Since 2011, the migration government in the EU have increasingly strengthened specific territorial control strategies, primarily based on the implementation of a more rigid policy framework aimed at managing migrants’ mobility, in particular, secondary movements between the different Member States. Over the years, migration policies have activated a process of selective and differential inclusion of people - asylum seekers, “legal/illegal” migrants - at the EU as well as at the national level through which differentiated forms of access and rights have been (re)produced. In this scenario, internal EU-borders have become privileged spaces of inquiry because they made especially visible mechanisms of governance and division of migrants into different categories. By adopting a border studies perspective, the paper aims at bringing out the tensions between the autonomy in migration and the violence inherent in the migration system. The study is based on fieldwork research conducted in Ventimiglia (September-December 2018) during which I met and interviewed people with different legal status (“dublinated” people, asylum-seekers, “illegal” migrants, “rejected” migrants). Regardless of the status defined by the law, each one has a particular story which brought him/her in Ventimiglia and, above all, goals, desires and socio-economic capitals determining the further steps to follow. How is the relationship between the “force of law” – that lays down timetable and spaces of the migrants’ presence - and the power of migrants desires and decisions? What remains of the “autonomy in migration” in a policy framework increasingly hostile towards migrants?

Migrants ‘at Stake’: Agency and Autonomy in Ventimiglia / Aru, Silvia. - STAMPA. - (2021), pp. 159-177.

Migrants ‘at Stake’: Agency and Autonomy in Ventimiglia

Aru, Silvia
2021

Abstract

Since 2011, the migration government in the EU have increasingly strengthened specific territorial control strategies, primarily based on the implementation of a more rigid policy framework aimed at managing migrants’ mobility, in particular, secondary movements between the different Member States. Over the years, migration policies have activated a process of selective and differential inclusion of people - asylum seekers, “legal/illegal” migrants - at the EU as well as at the national level through which differentiated forms of access and rights have been (re)produced. In this scenario, internal EU-borders have become privileged spaces of inquiry because they made especially visible mechanisms of governance and division of migrants into different categories. By adopting a border studies perspective, the paper aims at bringing out the tensions between the autonomy in migration and the violence inherent in the migration system. The study is based on fieldwork research conducted in Ventimiglia (September-December 2018) during which I met and interviewed people with different legal status (“dublinated” people, asylum-seekers, “illegal” migrants, “rejected” migrants). Regardless of the status defined by the law, each one has a particular story which brought him/her in Ventimiglia and, above all, goals, desires and socio-economic capitals determining the further steps to follow. How is the relationship between the “force of law” – that lays down timetable and spaces of the migrants’ presence - and the power of migrants desires and decisions? What remains of the “autonomy in migration” in a policy framework increasingly hostile towards migrants?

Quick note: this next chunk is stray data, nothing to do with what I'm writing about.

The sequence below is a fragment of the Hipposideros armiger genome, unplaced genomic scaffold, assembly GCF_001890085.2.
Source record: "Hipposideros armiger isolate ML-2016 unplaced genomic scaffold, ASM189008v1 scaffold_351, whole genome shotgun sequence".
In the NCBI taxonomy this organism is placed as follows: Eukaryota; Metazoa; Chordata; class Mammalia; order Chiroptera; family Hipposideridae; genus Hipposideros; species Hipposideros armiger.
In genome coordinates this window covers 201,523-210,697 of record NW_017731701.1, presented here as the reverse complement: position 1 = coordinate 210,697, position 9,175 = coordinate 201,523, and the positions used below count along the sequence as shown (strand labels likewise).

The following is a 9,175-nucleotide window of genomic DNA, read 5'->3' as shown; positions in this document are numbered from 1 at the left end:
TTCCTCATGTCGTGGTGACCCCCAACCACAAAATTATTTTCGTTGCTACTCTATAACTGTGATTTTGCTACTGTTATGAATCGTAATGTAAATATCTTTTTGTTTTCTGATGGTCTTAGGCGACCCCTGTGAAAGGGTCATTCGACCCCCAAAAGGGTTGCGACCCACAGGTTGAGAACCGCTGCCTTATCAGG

978-3-030-56517-6
Debordering Europe: migration and control across the Ventimiglia region Debordering Europe
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Utilizza questo identificativo per citare o creare un link a questo documento: https://hdl.handle.net/11583/2915082